Several times a year, the ACRL Instruction Section Teaching Methods Committee selects and interviews a librarian who demonstrates a passion for teaching, innovation, and student learning. Nominate yourself or someone great!
Institution: Indiana University
Job Title: Undergraduate Education Librarian
Number of Years Teaching: 4 years in academic libraries, 12 years total in teaching (began in teaching college courses in German, comparative literature, and English)
Are you a dogs or cats fan?
Cats, no question.
What’s your favorite “thinking” beverage?
A very strong double latte.
What is your favorite class to teach and why?
It’s hard for me to identify one specific class I enjoy teaching most, but a context I currently teach in a lot and really enjoy is workshops for instruction librarians. One of the things I find most exciting about these environments is how they lend themselves to focusing on “real-world” situations (like developing instruction for a particular context and audience) and the eagerness with which people engage in constructive peer dialogue. While I realize this isn’t the typical instruction most of us do on a day-to-day basis, I think many of the principles of such workshops (for example, identifying a real-world scenario, problem-posing, dialogue in a learning community) are incredibly powerful for college students as well.
Name two things you would share with a librarian who is new to teaching.
I think for many of us teaching requires a great amount of not only mental energy but also emotional energy. When we teach we are putting ourselves out there. When teaching goes well, I think this willingness to be somewhat vulnerable can be very rewarding, but it can also be exhausting. For me it’s helpful to remember that other educators share that experience. Related to this, I try to create time to recharge after teaching and remember that I am not my teaching. As an instructor, I will have successes and I will have flops, and that is just part of the process. In fact, the things that don’t go right are often what I learn from the most.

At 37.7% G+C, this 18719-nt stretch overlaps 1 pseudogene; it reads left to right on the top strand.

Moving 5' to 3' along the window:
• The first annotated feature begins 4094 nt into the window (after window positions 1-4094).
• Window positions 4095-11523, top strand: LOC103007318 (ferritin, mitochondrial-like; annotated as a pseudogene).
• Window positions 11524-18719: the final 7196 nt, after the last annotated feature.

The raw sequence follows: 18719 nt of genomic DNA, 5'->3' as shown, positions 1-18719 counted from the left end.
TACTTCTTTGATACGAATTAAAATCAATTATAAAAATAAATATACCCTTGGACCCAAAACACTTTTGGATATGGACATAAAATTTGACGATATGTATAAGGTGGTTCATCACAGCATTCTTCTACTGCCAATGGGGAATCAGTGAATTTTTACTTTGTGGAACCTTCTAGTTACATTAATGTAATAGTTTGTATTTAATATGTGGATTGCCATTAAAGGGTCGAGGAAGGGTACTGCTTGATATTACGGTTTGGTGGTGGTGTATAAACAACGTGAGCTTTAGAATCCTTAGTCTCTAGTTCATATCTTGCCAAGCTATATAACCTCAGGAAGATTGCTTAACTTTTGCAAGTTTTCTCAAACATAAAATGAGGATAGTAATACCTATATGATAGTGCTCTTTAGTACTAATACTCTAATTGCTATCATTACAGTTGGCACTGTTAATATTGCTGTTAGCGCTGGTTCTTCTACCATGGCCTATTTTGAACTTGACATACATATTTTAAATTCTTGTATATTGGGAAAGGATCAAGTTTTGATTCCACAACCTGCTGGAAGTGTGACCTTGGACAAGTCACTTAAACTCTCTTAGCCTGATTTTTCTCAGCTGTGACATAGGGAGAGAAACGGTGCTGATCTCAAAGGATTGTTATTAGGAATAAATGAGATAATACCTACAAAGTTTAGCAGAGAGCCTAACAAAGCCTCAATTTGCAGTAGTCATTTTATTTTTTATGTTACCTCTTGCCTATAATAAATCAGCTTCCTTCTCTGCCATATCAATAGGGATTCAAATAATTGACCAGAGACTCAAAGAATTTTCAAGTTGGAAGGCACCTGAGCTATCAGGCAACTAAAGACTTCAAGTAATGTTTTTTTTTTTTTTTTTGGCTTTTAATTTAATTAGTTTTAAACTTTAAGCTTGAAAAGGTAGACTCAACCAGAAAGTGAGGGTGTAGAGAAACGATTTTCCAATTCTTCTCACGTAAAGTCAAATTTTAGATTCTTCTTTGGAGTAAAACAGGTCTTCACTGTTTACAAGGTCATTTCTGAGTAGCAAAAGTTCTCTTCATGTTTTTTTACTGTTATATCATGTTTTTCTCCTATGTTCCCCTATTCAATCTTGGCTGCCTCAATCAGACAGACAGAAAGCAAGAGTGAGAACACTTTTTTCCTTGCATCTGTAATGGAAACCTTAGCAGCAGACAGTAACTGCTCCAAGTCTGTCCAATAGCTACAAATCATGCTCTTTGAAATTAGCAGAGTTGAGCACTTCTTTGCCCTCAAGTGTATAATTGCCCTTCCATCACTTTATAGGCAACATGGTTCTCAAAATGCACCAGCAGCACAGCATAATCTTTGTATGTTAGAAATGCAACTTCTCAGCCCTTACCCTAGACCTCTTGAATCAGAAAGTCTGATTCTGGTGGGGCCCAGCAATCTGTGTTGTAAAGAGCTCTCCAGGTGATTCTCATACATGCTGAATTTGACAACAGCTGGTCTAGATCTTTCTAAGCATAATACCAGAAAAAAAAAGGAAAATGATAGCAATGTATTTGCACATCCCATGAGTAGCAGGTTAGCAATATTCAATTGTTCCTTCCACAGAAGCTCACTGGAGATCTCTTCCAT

Related to this, when I start getting wrapped up in self-criticism about my teaching, I think it’s important to re-center my focus on the main reason why I teach: because I want to support students in their learning at the same time that I learn from them and with them.
What’s your teaching philosophy?
Though I find it hard to encapsulate briefly how I approach instruction, among the most important things to me are centering instruction on problem-posing and on inquiry and viewing learning as an ongoing exploratory process. As I mentioned, I also see myself as a learner along with my students. I bring an expertise to the classroom that is essential to structuring a class and facilitating dialogue, but I try to foster an environment in which people feel their ideas are valued and are focused on developing and sharing their own ideas, while listening and responding openly and critically to the ideas of others. This kind of learning focuses a lot on critical thinking, dialogue, and the construction of new meanings that are informed by that dialogue.